"The first win was special, because I won in India, but I felt I played really well here and had to play well every day and shoot sub-par rounds. I think my game was better this week and obviously to win in the Qatar, the golf course is the same as the men's, so I know it's challenging and to win here feels good."

Madsen ended in fourth place on 11-under-par, with Annabel Dimmock in fifth and Nicole Garcia in sixth. Georgia Hall and Becky Morgan were joint seventh, with five further players tied for ninth.

(This story has not been edited by Business Standard staff and is auto-generated from a syndicated feed.)

image
Business Standard
177 22

Aditi wins inaugural Qatar Ladies Open

Indian teen golfer shot a final round of three-under 69 on a weather-hit last day to notch up her second successive victory on the Ladies European Tour at the inaugural Qatar Ladies Open here today.

Just a fortnight after claiming her maiden win at the Hero Women's Indian Open, the 18-year-old rookie professional from totaled 15-under-par at the Doha Golf Club to grab a three-stroke win over Lydia Hall and Caroline Hedwall.

"It's been a great few weeks. I won my home event in the Indian Open, which was my first win. To win back to back events feels really good," said Aditi, the LET's leading rookie professional.

She started the final round tied for the lead with Nanna Koerstz Madsen but quickly gained a one stroke advantage when the Dane bogeyed the second hole, maintaining her lead as play was suspended at 12.09pm due to thunder and lightning on the course.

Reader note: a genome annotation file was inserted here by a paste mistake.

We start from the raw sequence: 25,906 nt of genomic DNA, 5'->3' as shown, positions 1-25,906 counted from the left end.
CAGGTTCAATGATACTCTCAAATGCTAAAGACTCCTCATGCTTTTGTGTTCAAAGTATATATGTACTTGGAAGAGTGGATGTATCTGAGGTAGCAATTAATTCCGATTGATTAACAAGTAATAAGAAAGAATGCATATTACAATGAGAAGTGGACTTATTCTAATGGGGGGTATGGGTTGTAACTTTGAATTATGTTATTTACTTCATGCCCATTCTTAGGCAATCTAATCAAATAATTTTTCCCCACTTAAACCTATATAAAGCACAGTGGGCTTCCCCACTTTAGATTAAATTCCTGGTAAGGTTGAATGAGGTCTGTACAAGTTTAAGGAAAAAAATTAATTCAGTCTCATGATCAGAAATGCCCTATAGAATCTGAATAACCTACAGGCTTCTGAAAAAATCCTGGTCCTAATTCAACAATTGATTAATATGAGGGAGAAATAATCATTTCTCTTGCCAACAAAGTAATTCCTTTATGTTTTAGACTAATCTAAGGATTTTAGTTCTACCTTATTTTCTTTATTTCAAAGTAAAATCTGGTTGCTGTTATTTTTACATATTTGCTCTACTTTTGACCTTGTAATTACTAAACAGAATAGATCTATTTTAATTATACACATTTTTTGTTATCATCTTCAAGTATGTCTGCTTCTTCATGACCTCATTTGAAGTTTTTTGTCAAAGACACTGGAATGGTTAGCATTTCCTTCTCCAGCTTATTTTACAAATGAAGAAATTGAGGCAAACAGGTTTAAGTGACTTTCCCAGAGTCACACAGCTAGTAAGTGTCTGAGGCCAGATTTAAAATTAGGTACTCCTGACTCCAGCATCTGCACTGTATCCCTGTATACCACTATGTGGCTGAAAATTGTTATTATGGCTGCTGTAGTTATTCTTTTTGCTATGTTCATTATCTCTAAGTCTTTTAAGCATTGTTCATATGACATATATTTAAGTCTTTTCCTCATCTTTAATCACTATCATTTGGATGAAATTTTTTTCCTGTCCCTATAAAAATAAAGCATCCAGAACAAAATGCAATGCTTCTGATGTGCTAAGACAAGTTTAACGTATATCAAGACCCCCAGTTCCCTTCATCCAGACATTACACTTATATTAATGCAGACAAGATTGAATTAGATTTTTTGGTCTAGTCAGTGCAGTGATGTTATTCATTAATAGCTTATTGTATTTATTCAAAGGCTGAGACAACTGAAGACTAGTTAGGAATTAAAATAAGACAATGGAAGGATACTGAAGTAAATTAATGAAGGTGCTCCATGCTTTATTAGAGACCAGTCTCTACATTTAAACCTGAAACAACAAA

"It was really difficult at the start because of the rain. Then we stopped for more than an hour and a half and when we got back it was really windy, so that was difficult, but I guess it was the same for everybody. I was trying to hit greens and make pars," she said.

After a pair of birdies from Ashok, followed by a double-bogey from Madsen on the ninth, the young Indian talent had reached 14-under with a three stroke cushion through the turn.

"I think I was playing well through the front nine and got a couple of birdies on seven and eight. After that, I created quite a few chances on the par-5 ninth and tenth. Then, I was short on 14. I did create enough birdie chances but I wasn't making any. Finally I was able to birdie 16. My goal was to be error free and I made a bogey on 17 but I played consistently well for the most part and made a birdie on 18," Ashok said.

"The first win was special, because I won in India, but I felt I played really well here and had to play well every day and shoot sub-par rounds. I think my game was better this week and obviously to win in the Qatar, the golf course is the same as the men's, so I know it's challenging and to win here feels good."

Madsen ended in fourth place on 11-under-par, with Annabel Dimmock in fifth and Nicole Garcia in sixth. Georgia Hall and Becky Morgan were joint seventh, with five further players tied for ninth.

(This story has not been edited by Business Standard staff and is auto-generated from a syndicated feed.)

image
Business Standard
177 22